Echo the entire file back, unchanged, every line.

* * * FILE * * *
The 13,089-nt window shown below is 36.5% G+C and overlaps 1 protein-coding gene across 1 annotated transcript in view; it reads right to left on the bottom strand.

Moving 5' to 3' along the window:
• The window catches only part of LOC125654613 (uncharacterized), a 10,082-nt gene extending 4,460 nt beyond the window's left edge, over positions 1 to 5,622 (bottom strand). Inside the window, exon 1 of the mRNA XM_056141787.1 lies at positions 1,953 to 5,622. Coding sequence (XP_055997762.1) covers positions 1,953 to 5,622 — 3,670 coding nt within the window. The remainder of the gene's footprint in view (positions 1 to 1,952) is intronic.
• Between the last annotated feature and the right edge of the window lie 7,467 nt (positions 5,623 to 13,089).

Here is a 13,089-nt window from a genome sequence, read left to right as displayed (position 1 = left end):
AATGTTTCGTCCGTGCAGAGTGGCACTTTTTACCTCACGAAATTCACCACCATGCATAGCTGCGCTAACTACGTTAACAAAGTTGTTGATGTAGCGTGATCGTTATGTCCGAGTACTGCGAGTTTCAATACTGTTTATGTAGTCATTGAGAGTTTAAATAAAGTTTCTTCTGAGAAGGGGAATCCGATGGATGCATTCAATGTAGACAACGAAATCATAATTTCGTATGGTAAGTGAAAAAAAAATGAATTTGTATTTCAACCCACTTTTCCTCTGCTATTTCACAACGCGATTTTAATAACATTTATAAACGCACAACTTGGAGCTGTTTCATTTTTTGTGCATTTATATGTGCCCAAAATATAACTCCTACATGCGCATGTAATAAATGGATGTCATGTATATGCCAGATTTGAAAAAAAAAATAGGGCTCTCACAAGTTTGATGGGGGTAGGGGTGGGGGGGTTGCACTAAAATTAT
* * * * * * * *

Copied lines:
The 13,089-nt window shown below is 36.5% G+C and overlaps 1 protein-coding gene across 1 annotated transcript in view; it reads right to left on the bottom strand.

Moving 5' to 3' along the window:
• The window catches only part of LOC125654613 (uncharacterized), a 10,082-nt gene extending 4,460 nt beyond the window's left edge, over positions 1 to 5,622 (bottom strand). Inside the window, exon 1 of the mRNA XM_056141787.1 lies at positions 1,953 to 5,622. Coding sequence (XP_055997762.1) covers positions 1,953 to 5,622 — 3,670 coding nt within the window. The remainder of the gene's footprint in view (positions 1 to 1,952) is intronic.
• Between the last annotated feature and the right edge of the window lie 7,467 nt (positions 5,623 to 13,089).

Here is a 13,089-nt window from a genome sequence, read left to right as displayed (position 1 = left end):
AATGTTTCGTCCGTGCAGAGTGGCACTTTTTACCTCACGAAATTCACCACCATGCATAGCTGCGCTAACTACGTTAACAAAGTTGTTGATGTAGCGTGATCGTTATGTCCGAGTACTGCGAGTTTCAATACTGTTTATGTAGTCATTGAGAGTTTAAATAAAGTTTCTTCTGAGAAGGGGAATCCGATGGATGCATTCAATGTAGACAACGAAATCATAATTTCGTATGGTAAGTGAAAAAAAAATGAATTTGTATTTCAACCCACTTTTCCTCTGCTATTTCACAACGCGATTTTAATAACATTTATAAACGCACAACTTGGAGCTGTTTCATTTTTTGTGCATTTATATGTGCCCAAAATATAACTCCTACATGCGCATGTAATAAATGGATGTCATGTATATGCCAGATTTGAAAAAAAAAATAGGGCTCTCACAAGTTTGATGGGGGTAGGGGTGGGGGGGTTGCACTAAAATTAT